Information Selling, Identity Theft and Payday Loan Scam Rumbled by Federal Trade Commission

The Federal Trade Commission has reported a new payday loan scam that has resulted in the dissolution of one of the largest known cases of illegally bought, sold and utilized consumer information know in U.S. history.

The FTC has closed down the operations of a group that perpetrated in excess of 2.7 million calls to 600,000 different phone numbers, collecting more than $5.2 million from unsuspecting consumers in bogus loan repayments.

Payday Loans Sites with Poor Security and Regard for Privacy are Targets

This now defunct criminal operation obtained personal details of consumers from a specialist website that deals in personal information. Sites such as Usearching.info populate their information banks with data from unsafe and insecure payday loans sites.

Be Aware of Information Selling Sites

On closer inspection, sites like Usearching.info will sell personal details to anyone with a few dollars to buy them. An undercover reportage team of security specialists from the Krebs on Security website posed as information dealers and were able to purchase 80 personal records for a paltry $20. As part of the investigation, the data that was bought from the information selling site included sensitive financial data and consumer activity on recent payday loans, such as:

  • An application number
  • Date of application
  • Status of application made (i.e. was the payday loan rejected, approved or pending)
  • Applicant’s name
  • Applicant’s email address
  • Applicant’s physical address
  • Social Security Number
  • Date of Birth
  • Bank Name
  • Account and routing number
  • Name of Employer
  • Length of time at current job

Staggeringly, these detailed and highly identifiable sets of information are sold in bulk and have per-record prices equal to as little as $0.16 to $0.25.

One victim of the scam reported that she received numerous phone calls from bogus collection agencies about payday loans that she applied for but did not take. Interestingly, the callers all had thick Indian accents and were posing as process servers in the State of Virginia or law enforcement officials. The tone of the phone calls was threatening and the callers tried to dupe the victims into verifying personal details such as bank account numbers.

Warning Signs

If you suspect that a phony collection agency is calling you, bear these tell-tale signs in mind that should ring alarm bells instantly:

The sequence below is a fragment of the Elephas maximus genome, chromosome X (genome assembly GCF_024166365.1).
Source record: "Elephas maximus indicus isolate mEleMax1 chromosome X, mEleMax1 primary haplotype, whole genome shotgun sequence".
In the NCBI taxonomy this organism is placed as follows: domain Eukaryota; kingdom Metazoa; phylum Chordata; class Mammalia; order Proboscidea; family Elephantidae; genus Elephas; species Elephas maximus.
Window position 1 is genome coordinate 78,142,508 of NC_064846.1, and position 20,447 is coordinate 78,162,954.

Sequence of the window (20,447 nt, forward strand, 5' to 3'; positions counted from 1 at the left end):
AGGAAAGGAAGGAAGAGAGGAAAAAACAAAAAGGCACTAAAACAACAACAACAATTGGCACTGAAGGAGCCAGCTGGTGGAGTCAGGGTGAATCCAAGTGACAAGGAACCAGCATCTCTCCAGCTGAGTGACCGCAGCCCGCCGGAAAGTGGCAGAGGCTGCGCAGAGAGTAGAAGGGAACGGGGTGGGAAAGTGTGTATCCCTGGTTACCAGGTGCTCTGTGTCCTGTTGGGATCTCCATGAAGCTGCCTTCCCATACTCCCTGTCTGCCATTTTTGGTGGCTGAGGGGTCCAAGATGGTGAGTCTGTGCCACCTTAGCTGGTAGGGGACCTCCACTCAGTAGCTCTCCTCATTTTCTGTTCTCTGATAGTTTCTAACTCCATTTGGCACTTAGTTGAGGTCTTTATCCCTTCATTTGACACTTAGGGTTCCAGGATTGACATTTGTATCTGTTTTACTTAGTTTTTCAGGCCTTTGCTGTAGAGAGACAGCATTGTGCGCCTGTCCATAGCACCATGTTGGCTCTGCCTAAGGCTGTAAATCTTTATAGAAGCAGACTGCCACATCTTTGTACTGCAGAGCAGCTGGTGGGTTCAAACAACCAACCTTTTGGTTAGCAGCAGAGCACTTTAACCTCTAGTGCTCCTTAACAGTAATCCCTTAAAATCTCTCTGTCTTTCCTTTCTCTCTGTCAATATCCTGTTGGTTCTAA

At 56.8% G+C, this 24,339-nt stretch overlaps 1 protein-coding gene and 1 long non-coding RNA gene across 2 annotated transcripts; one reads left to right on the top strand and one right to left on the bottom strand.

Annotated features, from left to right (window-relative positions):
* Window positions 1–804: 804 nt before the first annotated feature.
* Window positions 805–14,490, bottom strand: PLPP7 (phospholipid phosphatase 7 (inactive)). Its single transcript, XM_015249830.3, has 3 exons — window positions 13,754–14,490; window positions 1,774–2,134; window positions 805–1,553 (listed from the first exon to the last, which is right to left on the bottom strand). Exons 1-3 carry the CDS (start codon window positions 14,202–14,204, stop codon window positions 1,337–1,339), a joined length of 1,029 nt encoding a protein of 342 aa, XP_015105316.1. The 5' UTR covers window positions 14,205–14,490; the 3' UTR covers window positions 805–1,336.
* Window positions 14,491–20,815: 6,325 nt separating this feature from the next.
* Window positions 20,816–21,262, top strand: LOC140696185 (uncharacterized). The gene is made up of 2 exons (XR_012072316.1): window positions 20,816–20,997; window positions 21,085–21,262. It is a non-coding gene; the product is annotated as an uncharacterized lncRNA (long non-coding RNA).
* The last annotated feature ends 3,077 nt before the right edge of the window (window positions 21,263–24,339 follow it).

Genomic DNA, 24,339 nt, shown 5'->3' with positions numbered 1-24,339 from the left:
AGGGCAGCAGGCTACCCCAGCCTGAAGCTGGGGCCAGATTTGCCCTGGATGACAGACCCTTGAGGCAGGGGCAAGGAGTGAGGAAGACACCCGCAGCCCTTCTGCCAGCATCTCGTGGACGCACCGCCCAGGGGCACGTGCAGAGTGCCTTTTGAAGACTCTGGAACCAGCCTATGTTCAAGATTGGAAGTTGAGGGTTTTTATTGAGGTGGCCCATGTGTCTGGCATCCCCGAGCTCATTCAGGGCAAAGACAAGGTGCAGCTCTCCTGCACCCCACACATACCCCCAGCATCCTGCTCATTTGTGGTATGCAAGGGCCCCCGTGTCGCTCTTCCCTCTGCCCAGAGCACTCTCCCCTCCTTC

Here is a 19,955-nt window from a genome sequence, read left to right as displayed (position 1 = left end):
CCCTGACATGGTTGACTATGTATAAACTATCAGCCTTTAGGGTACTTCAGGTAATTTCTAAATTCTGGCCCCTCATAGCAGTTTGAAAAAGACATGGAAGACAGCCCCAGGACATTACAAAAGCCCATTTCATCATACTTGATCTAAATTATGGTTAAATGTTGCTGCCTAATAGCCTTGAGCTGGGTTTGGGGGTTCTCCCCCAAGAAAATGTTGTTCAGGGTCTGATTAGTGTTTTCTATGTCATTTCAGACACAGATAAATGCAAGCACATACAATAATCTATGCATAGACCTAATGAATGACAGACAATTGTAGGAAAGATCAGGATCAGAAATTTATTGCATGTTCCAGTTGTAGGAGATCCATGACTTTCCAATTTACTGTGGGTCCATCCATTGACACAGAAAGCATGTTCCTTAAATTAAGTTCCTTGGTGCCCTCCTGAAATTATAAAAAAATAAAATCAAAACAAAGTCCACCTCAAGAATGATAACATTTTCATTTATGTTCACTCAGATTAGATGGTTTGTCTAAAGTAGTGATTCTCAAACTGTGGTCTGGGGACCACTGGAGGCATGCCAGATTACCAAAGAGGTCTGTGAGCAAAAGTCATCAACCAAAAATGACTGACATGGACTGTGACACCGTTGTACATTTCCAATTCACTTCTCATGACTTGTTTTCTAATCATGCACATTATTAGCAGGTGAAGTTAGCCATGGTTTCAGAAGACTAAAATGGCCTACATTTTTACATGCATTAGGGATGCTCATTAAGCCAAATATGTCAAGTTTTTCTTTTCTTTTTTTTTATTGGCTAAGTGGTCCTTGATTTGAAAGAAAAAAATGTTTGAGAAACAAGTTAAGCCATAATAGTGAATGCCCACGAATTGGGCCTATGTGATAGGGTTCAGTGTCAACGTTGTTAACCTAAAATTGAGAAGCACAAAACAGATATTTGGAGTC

1. If the caller tries to collect payment for a loan you never had;
  2. If the caller will not divulge a mailing address or phone number;
  3. If the caller requests personal, financial or sensitive information;
  4. If the caller threatens to have you arrested or to report you to a law enforcement agency to pay.

Remember, that any issue to do with a loan is never a criminal matter so do not be intimidated by callers threatening you with arrest or similar. If you have a loan outstanding and it goes to legitimate collection, this is a matter for the civil courts if it indeed progresses that far.

What you should never do

  • Never confirm or volunteer any personal information to any company or business that calls you.
  • Ask for a secure callback number, the name of the person you are speaking to and stand your ground.
  • Do not take no for an answer!

What you should always do

  • Be discerning about using unknown payday loan sites online that have lax security – many sites cannot protect your details in the same way that PaydayLoansOnline.net will. We are certified McAfee Secure™ and SSL encrypted.
  • Always read a site’s privacy policy thoroughly before inputting any of your sensitive details into the site or application form.
  • PaydayLoansOnline.net has a strict and clear Privacy Policy that you should read and become familiar with to know that you information will be safe and never be sold to information dealers.
  • Finally, the most important step is to report the call to the Federal Trade Commission and your local State Legislature and Ombudsman!